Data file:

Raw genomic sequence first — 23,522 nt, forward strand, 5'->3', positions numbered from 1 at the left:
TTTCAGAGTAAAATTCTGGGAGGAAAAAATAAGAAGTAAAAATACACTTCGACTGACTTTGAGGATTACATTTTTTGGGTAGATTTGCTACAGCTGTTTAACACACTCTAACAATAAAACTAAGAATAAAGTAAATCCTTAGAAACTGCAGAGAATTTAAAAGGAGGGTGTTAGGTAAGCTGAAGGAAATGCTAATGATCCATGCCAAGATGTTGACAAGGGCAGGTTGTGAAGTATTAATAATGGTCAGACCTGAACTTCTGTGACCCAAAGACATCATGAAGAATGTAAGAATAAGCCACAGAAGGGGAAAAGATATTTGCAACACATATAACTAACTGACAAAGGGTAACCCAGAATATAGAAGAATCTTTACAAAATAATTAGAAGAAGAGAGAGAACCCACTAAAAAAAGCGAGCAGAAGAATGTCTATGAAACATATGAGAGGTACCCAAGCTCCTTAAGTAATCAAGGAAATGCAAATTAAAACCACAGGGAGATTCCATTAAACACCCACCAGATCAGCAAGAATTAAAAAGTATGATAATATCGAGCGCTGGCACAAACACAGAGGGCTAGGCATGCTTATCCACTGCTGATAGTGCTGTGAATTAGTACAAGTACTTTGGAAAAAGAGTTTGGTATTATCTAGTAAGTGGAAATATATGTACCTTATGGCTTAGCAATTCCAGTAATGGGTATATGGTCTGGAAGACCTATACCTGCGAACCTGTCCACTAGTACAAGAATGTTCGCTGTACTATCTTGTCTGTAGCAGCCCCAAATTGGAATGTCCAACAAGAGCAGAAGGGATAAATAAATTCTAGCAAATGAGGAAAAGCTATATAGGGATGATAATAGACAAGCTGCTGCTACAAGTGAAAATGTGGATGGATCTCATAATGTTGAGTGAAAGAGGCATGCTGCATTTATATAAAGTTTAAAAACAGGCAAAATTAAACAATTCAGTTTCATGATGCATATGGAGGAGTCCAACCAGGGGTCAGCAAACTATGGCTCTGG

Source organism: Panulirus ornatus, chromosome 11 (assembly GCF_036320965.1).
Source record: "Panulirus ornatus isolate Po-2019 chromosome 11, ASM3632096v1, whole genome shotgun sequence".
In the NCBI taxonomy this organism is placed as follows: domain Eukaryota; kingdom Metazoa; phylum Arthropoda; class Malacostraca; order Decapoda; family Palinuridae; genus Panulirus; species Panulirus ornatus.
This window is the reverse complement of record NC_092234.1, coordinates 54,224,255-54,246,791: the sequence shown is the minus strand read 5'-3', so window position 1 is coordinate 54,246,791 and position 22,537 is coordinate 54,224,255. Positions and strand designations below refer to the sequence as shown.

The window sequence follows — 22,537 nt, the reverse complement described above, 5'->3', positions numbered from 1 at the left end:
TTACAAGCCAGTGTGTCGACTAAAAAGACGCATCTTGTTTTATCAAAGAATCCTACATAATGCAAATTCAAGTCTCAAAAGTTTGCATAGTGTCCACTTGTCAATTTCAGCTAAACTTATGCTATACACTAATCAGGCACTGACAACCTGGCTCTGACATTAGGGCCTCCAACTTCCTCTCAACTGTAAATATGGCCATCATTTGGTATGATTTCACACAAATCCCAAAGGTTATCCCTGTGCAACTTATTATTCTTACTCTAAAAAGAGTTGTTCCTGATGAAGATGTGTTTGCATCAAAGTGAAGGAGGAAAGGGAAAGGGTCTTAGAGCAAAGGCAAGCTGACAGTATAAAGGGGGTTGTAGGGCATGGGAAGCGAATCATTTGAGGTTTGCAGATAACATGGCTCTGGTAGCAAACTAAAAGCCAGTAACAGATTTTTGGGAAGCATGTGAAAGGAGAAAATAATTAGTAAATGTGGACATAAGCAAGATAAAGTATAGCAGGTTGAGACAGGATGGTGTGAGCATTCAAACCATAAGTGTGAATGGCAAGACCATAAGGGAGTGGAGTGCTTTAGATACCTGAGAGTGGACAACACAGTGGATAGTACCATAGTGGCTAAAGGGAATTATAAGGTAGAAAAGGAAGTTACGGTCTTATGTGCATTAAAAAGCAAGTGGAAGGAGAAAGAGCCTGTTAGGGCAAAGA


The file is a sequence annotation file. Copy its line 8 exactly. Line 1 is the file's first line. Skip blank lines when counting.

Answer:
TTACAAGCCAGTGTGTCGACTAAAAAGACGCATCTTGTTTTATCAAAGAATCCTACATAATGCAAATTCAAGTCTCAAAAGTTTGCATAGTGTCCACTTGTCAATTTCAGCTAAACTTATGCTATACACTAATCAGGCACTGACAACCTGGCTCTGACATTAGGGCCTCCAACTTCCTCTCAACTGTAAATATGGCCATCATTTGGTATGATTTCACACAAATCCCAAAGGTTATCCCTGTGCAACTTATTATTCTTACTCTAAAAAGAGTTGTTCCTGATGAAGATGTGTTTGCATCAAAGTGAAGGAGGAAAGGGAAAGGGTCTTAGAGCAAAGGCAAGCTGACAGTATAAAGGGGGTTGTAGGGCATGGGAAGCGAATCATTTGAGGTTTGCAGATAACATGGCTCTGGTAGCAAACTAAAAGCCAGTAACAGATTTTTGGGAAGCATGTGAAAGGAGAAAATAATTAGTAAATGTGGACATAAGCAAGATAAAGTATAGCAGGTTGAGACAGGATGGTGTGAGCATTCAAACCATAAGTGTGAATGGCAAGACCATAAGGGAGTGGAGTGCTTTAGATACCTGAGAGTGGACAACACAGTGGATAGTACCATAGTGGCTAAAGGGAATTATAAGGTAGAAAAGGAAGTTACGGTCTTATGTGCATTAAAAAGCAAGTGGAAGGAGAAAGAGCCTGTTAGGGCAAAGA